The Power to Consult about War?
“In no part of the Constitution is more wisdom to be found,” James Madison wrote in 1793, “than in that clause which asks the president to give Congress a courtesy call whenever he’s picked a new country to invade.” Well, no, that’s not actually what he said. It went more like this:
In no part of the constitution is more wisdom to be found, than in the clause which confides the question of war or peace to the legislature, and not to the executive department. Beside the objection to such a mixture to heterogeneous powers, the trust and the temptation would be too great for any one man.
How to check that temptation? In 1973, Congress tried the War Powers Resolution, a deeply flawed piece of legislation that has never so much as inconvenienced a president bent on war. Former Secretaries of State Jim Baker and Warren Christopher–and a bipartisan panel of DC bigwigs–have a new answer: semi-mandatory consultation with Congress backed up by a dread “resolution of disapproval” (that the president can veto!). Somehow I don’t think this is going to work.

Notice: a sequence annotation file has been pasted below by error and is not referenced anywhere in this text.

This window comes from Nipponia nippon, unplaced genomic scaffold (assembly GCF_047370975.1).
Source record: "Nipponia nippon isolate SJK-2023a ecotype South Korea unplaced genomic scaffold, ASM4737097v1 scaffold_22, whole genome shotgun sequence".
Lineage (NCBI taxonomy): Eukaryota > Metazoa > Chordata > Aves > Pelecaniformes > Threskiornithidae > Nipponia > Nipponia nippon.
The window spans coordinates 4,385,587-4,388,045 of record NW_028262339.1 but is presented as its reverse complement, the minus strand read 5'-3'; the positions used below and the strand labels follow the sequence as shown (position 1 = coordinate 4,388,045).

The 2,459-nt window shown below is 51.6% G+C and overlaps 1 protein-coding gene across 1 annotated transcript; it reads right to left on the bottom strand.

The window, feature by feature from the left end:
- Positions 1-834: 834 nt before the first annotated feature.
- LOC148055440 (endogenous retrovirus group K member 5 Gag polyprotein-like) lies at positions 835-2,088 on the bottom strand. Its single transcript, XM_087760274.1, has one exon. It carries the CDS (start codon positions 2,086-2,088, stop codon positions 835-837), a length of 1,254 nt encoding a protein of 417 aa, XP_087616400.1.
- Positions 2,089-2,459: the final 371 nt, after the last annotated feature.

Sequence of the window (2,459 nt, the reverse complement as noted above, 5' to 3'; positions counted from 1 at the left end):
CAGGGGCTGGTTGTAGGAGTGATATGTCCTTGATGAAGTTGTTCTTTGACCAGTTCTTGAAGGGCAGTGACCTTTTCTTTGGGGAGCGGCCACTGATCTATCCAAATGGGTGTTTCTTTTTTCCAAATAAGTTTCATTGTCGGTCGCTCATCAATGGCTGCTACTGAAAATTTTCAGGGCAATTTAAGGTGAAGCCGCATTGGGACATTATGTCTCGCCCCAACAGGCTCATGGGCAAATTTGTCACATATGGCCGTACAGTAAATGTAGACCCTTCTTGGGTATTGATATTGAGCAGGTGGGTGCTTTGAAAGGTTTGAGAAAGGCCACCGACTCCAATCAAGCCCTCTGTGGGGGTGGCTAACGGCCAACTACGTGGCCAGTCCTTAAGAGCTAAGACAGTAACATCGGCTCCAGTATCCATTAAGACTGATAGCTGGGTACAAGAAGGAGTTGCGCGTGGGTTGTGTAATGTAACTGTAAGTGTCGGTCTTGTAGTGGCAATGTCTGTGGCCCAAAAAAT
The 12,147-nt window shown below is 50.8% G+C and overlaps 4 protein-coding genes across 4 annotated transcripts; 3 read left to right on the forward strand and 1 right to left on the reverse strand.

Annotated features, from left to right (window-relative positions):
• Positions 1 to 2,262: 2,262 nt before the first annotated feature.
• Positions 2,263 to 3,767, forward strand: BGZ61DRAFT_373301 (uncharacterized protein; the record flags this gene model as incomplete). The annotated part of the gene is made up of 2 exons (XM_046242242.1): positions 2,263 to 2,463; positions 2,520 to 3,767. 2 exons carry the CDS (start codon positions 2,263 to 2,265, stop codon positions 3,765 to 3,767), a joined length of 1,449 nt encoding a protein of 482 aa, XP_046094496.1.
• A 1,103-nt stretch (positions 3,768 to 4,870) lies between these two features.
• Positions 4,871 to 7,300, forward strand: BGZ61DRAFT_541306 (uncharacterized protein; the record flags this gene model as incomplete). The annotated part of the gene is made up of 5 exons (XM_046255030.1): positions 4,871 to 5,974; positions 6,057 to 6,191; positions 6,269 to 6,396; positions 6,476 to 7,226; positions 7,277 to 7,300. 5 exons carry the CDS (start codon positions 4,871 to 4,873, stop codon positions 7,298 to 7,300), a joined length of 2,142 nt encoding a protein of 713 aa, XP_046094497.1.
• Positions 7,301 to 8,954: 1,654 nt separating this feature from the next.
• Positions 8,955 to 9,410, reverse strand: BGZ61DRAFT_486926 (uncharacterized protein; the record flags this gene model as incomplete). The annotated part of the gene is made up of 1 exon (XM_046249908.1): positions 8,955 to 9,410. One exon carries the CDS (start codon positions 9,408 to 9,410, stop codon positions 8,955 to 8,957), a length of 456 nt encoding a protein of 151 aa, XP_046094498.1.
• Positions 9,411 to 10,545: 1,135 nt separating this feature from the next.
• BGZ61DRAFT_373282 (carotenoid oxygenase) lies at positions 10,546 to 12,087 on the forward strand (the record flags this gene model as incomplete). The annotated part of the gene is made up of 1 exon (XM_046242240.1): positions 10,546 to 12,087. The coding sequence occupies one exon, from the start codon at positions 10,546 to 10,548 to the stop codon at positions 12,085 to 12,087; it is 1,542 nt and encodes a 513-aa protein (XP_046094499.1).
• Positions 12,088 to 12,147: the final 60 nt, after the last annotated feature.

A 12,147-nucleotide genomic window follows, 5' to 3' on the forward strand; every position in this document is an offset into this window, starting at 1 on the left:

I haven’t had a chance to read the full report yet, but judging from the coverage and the op-ed Baker and Christopher penned for yesterday’s Times, the Commission’s proposal seems like an exercise in High Broderism. For some serious attempts at putting teeth in the War Powers Resolution, check here and here.
However, as I explain in the Cult of the Presidency, I’m skeptical that any of these megastatute solutions are going to work. Because no Congress can truly bind a future Congress and no statute can force the courts to resolve separation of powers fights they’d rather duck, such legislative solutions tend to be about as effective as a dieter’s note on the refrigerator. Unless and until ordinary voters demand that Congress stand and be counted on issues of war and peace–and defund unauthorized wars–we’ll continue as before. Hey, maybe we are the change we’ve been waiting on.